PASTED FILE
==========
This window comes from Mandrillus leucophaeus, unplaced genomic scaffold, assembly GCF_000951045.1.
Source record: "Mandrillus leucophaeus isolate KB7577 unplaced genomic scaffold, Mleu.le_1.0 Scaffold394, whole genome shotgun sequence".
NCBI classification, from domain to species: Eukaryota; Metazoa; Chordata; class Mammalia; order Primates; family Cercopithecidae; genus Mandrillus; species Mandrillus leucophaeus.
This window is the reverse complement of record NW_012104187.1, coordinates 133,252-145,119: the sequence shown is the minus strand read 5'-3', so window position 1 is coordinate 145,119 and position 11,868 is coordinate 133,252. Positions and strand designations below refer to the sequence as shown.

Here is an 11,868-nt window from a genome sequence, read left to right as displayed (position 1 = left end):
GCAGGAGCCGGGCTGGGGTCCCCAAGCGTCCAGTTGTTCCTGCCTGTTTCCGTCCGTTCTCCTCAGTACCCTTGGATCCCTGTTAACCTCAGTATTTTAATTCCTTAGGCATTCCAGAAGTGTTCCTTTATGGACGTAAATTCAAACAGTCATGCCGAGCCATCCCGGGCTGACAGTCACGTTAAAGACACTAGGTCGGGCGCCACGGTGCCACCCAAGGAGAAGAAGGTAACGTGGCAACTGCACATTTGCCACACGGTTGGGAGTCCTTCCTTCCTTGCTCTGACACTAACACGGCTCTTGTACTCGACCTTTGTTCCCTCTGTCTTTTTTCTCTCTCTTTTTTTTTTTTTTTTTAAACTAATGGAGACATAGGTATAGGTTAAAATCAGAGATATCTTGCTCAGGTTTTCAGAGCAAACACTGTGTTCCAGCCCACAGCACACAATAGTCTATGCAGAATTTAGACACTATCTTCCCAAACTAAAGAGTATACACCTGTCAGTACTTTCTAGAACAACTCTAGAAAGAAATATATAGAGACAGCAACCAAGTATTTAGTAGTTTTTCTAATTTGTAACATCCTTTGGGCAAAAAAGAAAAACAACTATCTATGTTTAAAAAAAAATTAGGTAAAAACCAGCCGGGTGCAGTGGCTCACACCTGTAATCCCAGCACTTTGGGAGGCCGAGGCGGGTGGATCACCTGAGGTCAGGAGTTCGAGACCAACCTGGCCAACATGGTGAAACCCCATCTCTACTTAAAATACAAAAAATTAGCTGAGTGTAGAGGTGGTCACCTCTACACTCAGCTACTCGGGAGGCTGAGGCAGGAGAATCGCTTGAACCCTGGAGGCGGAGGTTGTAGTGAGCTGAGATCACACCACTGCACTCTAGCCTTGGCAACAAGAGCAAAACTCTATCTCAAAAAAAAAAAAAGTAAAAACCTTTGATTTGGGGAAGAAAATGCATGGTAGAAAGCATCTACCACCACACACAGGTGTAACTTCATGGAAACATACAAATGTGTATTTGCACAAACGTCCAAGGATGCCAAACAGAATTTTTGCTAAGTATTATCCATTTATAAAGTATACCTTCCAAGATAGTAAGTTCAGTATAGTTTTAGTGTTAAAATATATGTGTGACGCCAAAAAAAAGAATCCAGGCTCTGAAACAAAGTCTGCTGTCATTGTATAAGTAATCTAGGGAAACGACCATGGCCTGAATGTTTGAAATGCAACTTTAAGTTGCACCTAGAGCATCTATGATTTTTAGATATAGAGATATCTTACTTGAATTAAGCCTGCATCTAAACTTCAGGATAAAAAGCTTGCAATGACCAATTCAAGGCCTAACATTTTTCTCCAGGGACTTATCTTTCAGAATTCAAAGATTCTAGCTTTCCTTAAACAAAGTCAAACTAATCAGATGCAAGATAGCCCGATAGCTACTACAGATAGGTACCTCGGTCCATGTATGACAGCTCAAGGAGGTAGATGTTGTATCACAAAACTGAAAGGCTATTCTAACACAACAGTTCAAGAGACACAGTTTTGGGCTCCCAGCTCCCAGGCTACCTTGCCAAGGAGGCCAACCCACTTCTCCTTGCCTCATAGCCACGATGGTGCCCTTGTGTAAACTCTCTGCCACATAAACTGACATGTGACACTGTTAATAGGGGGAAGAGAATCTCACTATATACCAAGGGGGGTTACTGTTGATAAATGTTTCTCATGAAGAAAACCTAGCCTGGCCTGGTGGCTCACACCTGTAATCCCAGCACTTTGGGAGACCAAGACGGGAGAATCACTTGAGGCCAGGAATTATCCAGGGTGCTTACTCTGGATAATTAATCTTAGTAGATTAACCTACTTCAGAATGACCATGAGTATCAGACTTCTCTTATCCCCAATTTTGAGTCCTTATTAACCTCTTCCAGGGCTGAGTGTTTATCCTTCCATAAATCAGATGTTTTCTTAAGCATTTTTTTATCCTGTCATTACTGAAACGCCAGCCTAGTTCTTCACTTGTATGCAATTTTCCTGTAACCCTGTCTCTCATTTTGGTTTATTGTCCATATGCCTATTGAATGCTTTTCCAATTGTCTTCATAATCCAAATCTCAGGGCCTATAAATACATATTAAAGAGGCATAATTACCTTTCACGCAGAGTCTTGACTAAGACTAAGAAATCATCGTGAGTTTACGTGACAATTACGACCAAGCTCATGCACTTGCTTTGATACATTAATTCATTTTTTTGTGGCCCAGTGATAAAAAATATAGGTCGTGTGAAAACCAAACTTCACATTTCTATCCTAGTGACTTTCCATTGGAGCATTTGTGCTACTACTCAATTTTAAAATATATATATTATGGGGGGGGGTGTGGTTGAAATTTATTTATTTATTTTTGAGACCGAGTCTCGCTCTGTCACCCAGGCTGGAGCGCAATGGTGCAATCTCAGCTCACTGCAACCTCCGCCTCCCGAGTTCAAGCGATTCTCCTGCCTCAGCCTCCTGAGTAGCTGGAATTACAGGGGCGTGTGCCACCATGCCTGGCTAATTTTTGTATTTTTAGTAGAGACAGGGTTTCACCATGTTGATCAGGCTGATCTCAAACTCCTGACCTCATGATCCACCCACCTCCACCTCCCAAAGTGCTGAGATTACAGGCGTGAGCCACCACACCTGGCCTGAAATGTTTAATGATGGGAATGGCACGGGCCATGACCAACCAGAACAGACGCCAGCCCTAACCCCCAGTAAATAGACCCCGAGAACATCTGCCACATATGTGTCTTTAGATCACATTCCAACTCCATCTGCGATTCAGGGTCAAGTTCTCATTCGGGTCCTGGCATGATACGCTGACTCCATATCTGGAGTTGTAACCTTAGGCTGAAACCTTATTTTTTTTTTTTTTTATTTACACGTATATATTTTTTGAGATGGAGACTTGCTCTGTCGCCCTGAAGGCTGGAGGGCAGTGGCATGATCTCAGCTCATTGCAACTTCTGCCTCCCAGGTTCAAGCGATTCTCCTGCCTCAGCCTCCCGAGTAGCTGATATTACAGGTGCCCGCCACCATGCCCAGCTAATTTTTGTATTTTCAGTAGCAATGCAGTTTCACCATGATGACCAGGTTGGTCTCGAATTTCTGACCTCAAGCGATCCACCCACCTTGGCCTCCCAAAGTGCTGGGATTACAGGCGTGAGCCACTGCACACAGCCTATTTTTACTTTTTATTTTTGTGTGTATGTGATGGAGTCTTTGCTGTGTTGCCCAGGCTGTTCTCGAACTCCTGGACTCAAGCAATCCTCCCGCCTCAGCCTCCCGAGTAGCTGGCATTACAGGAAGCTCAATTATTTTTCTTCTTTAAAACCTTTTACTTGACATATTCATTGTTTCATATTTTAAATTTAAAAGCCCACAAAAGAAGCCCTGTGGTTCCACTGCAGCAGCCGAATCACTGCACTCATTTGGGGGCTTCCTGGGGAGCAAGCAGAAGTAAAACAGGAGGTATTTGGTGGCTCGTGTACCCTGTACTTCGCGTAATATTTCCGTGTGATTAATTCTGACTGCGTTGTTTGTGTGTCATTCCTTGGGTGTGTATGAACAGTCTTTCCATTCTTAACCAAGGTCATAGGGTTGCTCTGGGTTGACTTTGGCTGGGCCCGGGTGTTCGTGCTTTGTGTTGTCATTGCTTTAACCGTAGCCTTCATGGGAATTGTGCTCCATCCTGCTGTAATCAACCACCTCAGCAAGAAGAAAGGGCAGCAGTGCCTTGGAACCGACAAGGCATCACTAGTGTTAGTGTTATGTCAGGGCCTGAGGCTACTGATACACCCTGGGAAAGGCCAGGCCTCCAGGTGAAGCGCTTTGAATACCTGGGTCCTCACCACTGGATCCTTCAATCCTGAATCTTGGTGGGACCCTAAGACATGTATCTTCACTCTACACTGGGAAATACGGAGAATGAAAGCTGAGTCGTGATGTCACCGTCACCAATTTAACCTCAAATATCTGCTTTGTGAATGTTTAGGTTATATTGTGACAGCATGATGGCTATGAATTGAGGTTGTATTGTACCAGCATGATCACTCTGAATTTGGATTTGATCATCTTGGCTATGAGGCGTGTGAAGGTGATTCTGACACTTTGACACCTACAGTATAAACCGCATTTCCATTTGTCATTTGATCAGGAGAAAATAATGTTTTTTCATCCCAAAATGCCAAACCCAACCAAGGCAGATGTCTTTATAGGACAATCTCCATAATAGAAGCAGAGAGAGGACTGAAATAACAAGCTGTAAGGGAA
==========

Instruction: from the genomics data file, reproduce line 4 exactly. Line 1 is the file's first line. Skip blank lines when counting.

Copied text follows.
This window is the reverse complement of record NW_012104187.1, coordinates 133,252-145,119: the sequence shown is the minus strand read 5'-3', so window position 1 is coordinate 145,119 and position 11,868 is coordinate 133,252. Positions and strand designations below refer to the sequence as shown.